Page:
iii) commence a washing liquid and detergent extraction phase of said washing cycle to centrifugally extract washing liquid and detergent from said load by rotating said spin tub at a first speed for a predetermined length of time to cause said washing liquid and detergent to pass from said load, through said holes in said spin tub walls and into said water container while said draining means is operated to remove said washing liquid and said detergent from said water container,

iv) commence a sensing rinse phase of said washing cycle by initiating admission of washing liquid into said spin tub while starting said timing means and causing said draining means to prevent said washing liquid from being removed from said water container,

v) complete said sensing rinse by ending said admission of washing liquid to said spin tub when said washing liquid level indicating means indicates that the level of washing liquid in said water container has reached a predetermined level and stopping said timing means, said timing means indicating a sensed time representative of a sensed volume of washing liquid admitted to said spin tub during said sensing rinse phase,

vi) operate said draining means to cause extraction of washing liquid and detergent from said water container and commencing a further washing liquid and detergent extraction phase of said washing cycle by rotating said spin tub at a second speed to centrifugally extract washing liquid and detergent from said load,

vii) commence a further rinse phase by operating said washing liquid admission means to cause a predetermined fraction of said sensed volume of said washing liquid to be admitted to said spin tub,

viii) rotate said spin tub at a third spin speed to centrifugally extract washing liquid and detergent from said load, and

ix) commence further rinse and spin phases utilising a predetermined fraction of said sense volume of said washing fluid until the end of said washing cycle.

The invention consists in the foregoing and also envisages constructions of which the following gives examples.

BRIEF DESCRIPTION OF THE DRAWINGS

One preferred form of the present invention will now be described with reference to the accompanying drawings in which;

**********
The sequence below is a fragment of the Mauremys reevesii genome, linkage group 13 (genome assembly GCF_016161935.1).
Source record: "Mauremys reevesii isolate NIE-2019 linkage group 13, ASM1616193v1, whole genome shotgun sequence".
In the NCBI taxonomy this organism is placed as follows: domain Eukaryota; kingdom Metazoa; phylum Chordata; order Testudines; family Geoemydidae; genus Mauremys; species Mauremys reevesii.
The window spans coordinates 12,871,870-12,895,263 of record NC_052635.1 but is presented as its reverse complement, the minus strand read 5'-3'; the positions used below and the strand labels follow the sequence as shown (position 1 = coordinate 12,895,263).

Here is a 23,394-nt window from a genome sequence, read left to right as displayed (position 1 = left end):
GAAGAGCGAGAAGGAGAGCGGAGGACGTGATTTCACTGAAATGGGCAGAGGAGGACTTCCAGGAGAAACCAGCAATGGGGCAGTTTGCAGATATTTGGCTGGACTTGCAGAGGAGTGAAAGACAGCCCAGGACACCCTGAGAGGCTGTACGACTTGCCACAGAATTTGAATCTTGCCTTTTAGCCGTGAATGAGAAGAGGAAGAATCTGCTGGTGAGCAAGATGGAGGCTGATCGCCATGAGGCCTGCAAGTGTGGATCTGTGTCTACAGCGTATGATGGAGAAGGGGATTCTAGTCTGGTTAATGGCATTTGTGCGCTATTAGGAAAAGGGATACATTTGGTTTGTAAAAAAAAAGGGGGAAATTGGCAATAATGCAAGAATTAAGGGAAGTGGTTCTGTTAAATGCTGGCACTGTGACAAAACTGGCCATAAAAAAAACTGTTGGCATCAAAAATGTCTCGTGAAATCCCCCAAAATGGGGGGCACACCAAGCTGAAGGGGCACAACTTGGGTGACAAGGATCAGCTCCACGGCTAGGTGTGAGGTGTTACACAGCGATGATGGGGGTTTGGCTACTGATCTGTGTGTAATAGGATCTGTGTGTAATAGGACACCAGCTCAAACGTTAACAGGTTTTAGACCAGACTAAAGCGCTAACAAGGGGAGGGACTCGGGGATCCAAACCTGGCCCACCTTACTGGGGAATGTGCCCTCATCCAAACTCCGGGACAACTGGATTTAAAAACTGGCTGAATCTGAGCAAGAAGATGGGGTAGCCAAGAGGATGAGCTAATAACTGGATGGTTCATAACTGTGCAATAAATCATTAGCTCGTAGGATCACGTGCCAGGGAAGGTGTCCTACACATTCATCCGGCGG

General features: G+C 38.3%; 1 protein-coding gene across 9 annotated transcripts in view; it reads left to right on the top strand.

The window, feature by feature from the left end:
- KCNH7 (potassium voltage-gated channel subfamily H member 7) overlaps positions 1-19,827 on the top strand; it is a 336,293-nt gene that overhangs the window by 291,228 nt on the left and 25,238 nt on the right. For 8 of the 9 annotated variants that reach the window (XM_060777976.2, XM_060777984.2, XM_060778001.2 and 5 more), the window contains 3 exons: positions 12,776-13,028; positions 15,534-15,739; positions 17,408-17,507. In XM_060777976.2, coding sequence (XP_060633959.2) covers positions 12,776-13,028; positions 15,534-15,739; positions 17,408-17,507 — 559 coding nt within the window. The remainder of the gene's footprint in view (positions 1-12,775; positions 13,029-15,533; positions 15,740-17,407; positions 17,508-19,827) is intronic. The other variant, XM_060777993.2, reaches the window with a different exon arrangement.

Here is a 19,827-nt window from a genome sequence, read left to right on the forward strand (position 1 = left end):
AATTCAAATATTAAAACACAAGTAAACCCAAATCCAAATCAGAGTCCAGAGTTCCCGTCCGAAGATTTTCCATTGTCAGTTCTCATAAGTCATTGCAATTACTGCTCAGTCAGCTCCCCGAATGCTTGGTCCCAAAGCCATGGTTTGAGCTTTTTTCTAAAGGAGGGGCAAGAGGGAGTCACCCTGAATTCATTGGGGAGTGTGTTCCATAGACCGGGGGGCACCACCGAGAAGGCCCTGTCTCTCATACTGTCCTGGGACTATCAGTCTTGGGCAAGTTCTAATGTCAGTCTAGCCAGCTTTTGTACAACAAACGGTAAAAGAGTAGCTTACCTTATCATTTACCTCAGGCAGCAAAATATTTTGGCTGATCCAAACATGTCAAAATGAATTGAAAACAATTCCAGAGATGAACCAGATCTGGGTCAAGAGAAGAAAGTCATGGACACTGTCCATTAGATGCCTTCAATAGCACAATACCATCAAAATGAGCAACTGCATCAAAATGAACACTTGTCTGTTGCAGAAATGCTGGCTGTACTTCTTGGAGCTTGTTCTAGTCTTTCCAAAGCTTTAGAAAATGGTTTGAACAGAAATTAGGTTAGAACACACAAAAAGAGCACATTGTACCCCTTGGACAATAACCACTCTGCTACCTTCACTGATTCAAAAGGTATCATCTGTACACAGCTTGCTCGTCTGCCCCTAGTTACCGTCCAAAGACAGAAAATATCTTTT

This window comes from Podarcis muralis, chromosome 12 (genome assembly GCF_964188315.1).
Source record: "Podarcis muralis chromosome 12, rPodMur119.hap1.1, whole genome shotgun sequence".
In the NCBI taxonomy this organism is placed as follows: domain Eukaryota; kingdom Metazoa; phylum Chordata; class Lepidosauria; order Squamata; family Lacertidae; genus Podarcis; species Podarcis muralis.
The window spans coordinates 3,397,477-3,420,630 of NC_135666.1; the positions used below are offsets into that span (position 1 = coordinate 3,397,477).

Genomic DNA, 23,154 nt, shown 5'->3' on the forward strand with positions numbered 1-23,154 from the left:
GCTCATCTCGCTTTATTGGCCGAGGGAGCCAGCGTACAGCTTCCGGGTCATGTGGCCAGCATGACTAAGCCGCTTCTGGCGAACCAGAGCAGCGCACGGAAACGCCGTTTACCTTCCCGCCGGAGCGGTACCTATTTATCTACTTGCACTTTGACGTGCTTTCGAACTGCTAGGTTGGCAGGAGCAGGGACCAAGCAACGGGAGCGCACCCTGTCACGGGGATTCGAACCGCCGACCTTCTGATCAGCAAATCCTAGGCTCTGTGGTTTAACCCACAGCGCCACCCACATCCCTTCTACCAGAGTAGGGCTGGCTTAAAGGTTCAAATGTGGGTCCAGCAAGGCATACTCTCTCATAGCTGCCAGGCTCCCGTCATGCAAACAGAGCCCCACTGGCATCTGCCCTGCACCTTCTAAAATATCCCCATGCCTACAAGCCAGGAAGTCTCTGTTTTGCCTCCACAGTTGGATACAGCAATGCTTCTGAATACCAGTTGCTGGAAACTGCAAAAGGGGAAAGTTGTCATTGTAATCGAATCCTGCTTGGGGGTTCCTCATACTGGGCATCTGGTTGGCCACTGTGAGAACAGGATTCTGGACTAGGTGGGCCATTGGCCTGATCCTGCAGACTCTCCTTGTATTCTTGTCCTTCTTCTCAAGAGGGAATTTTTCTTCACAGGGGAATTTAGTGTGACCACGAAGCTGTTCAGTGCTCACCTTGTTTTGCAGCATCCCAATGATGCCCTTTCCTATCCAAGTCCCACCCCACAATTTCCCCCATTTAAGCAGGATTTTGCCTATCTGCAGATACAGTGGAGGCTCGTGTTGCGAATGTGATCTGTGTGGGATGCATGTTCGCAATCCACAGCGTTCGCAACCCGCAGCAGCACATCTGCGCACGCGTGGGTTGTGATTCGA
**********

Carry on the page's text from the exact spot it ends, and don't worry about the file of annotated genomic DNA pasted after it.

The invention consists in the foregoing and also envisages constructions of which the following gives examples only.

The invention will now be described with reference to the accompanying drawings in which:

FIG. 1 is a partially cut away perspective view of a laundry washing machine adapted to carry a washing cycle according to the method of the present invention, and

FIG. 2 is a flow chart according to the present invention setting for operating the washing machine of FIG. 1 during a washing cycle.

DETAILED DESCRIPTION OF THE INVENTION

With reference to FIG. 1, a top-loading laundry washing machine 1 is shown having a cabinet 2, a hinged lid 3 and a control panel 4 with a series of buttons to allow user input to various parameters controlling the washing cycle of the machine 1. Hot and cold water valves 13 and 14 (which are preferably proportional valves) are connected to hot and cold water taps (not shown) allow water to enter the machine through a spray nozzle (not shown) which is positioned near the upper rim of spin tub 6 to direct water in a defined pattern within the spin tub. A stationary water container 5 is suspended within cabinet 2 from an upper part of the cabinet by suspension rods (not shown). Within the stationary water container 5, a rotatable spin tub 6 is positioned coaxially with water container 5, with a shaft 7 passing through the base of spin tub 6. Spin tub 6 is axially slidable on shaft 7 while, within the base of water container 5, a single pair of sealed bearings 8 are provided in which the shaft turns. The bearings 8 are protected from the washing liquid by a lip seal mounted above them to prevent washing liquid contacting the bearings.